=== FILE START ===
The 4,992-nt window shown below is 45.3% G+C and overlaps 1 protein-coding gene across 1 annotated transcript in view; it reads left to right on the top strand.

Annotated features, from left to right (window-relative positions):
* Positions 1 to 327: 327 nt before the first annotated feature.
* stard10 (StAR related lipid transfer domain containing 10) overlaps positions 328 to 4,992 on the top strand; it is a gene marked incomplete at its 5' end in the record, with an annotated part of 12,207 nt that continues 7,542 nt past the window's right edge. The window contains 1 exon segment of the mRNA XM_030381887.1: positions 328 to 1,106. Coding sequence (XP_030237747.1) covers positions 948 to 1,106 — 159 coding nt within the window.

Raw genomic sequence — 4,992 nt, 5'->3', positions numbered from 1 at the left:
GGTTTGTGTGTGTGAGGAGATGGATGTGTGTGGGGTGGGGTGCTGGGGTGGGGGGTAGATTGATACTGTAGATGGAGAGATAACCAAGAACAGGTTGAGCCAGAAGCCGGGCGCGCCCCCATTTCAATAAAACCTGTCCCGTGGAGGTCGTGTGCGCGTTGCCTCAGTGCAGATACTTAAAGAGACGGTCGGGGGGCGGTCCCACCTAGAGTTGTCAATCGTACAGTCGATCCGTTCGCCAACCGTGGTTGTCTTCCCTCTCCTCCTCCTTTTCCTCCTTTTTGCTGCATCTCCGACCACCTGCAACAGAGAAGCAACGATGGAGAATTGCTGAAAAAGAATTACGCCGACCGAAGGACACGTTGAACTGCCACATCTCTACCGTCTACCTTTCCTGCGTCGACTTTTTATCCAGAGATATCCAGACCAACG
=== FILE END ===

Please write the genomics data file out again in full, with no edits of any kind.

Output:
The 4,992-nt window shown below is 45.3% G+C and overlaps 1 protein-coding gene across 1 annotated transcript in view; it reads left to right on the top strand.

Annotated features, from left to right (window-relative positions):
* Positions 1 to 327: 327 nt before the first annotated feature.
* stard10 (StAR related lipid transfer domain containing 10) overlaps positions 328 to 4,992 on the top strand; it is a gene marked incomplete at its 5' end in the record, with an annotated part of 12,207 nt that continues 7,542 nt past the window's right edge. The window contains 1 exon segment of the mRNA XM_030381887.1: positions 328 to 1,106. Coding sequence (XP_030237747.1) covers positions 948 to 1,106 — 159 coding nt within the window.

Raw genomic sequence — 4,992 nt, 5'->3', positions numbered from 1 at the left:
GGTTTGTGTGTGTGAGGAGATGGATGTGTGTGGGGTGGGGTGCTGGGGTGGGGGGTAGATTGATACTGTAGATGGAGAGATAACCAAGAACAGGTTGAGCCAGAAGCCGGGCGCGCCCCCATTTCAATAAAACCTGTCCCGTGGAGGTCGTGTGCGCGTTGCCTCAGTGCAGATACTTAAAGAGACGGTCGGGGGGCGGTCCCACCTAGAGTTGTCAATCGTACAGTCGATCCGTTCGCCAACCGTGGTTGTCTTCCCTCTCCTCCTCCTTTTCCTCCTTTTTGCTGCATCTCCGACCACCTGCAACAGAGAAGCAACGATGGAGAATTGCTGAAAAAGAATTACGCCGACCGAAGGACACGTTGAACTGCCACATCTCTACCGTCTACCTTTCCTGCGTCGACTTTTTATCCAGAGATATCCAGACCAACG